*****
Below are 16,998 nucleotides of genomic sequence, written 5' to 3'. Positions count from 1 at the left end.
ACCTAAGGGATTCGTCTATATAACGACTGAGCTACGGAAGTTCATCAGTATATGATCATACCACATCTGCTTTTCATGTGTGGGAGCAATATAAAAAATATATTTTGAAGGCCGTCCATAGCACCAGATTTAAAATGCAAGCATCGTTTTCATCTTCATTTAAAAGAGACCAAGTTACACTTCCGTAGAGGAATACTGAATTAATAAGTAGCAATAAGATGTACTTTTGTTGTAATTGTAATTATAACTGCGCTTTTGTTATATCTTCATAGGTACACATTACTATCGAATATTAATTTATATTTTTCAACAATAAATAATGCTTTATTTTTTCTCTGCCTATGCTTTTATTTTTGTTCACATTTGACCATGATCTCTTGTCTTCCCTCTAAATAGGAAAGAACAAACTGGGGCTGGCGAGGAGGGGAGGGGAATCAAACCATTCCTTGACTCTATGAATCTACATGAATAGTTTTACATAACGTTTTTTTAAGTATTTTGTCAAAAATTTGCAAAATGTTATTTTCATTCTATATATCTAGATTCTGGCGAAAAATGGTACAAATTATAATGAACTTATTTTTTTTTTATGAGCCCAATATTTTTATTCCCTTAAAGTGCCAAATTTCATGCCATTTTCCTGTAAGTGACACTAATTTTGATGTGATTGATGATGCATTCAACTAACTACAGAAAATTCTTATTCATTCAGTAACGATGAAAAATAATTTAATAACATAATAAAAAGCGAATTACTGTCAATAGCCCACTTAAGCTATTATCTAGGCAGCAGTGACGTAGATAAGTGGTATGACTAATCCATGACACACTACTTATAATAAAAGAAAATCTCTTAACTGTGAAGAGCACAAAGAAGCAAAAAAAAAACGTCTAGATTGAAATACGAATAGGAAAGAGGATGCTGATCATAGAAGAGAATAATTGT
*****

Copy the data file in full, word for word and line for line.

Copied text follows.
Below are 16,998 nucleotides of genomic sequence, written 5' to 3'. Positions count from 1 at the left end.
ACCTAAGGGATTCGTCTATATAACGACTGAGCTACGGAAGTTCATCAGTATATGATCATACCACATCTGCTTTTCATGTGTGGGAGCAATATAAAAAATATATTTTGAAGGCCGTCCATAGCACCAGATTTAAAATGCAAGCATCGTTTTCATCTTCATTTAAAAGAGACCAAGTTACACTTCCGTAGAGGAATACTGAATTAATAAGTAGCAATAAGATGTACTTTTGTTGTAATTGTAATTATAACTGCGCTTTTGTTATATCTTCATAGGTACACATTACTATCGAATATTAATTTATATTTTTCAACAATAAATAATGCTTTATTTTTTCTCTGCCTATGCTTTTATTTTTGTTCACATTTGACCATGATCTCTTGTCTTCCCTCTAAATAGGAAAGAACAAACTGGGGCTGGCGAGGAGGGGAGGGGAATCAAACCATTCCTTGACTCTATGAATCTACATGAATAGTTTTACATAACGTTTTTTTAAGTATTTTGTCAAAAATTTGCAAAATGTTATTTTCATTCTATATATCTAGATTCTGGCGAAAAATGGTACAAATTATAATGAACTTATTTTTTTTTTATGAGCCCAATATTTTTATTCCCTTAAAGTGCCAAATTTCATGCCATTTTCCTGTAAGTGACACTAATTTTGATGTGATTGATGATGCATTCAACTAACTACAGAAAATTCTTATTCATTCAGTAACGATGAAAAATAATTTAATAACATAATAAAAAGCGAATTACTGTCAATAGCCCACTTAAGCTATTATCTAGGCAGCAGTGACGTAGATAAGTGGTATGACTAATCCATGACACACTACTTATAATAAAAGAAAATCTCTTAACTGTGAAGAGCACAAAGAAGCAAAAAAAAAACGTCTAGATTGAAATACGAATAGGAAAGAGGATGCTGATCATAGAAGAGAATAATTGT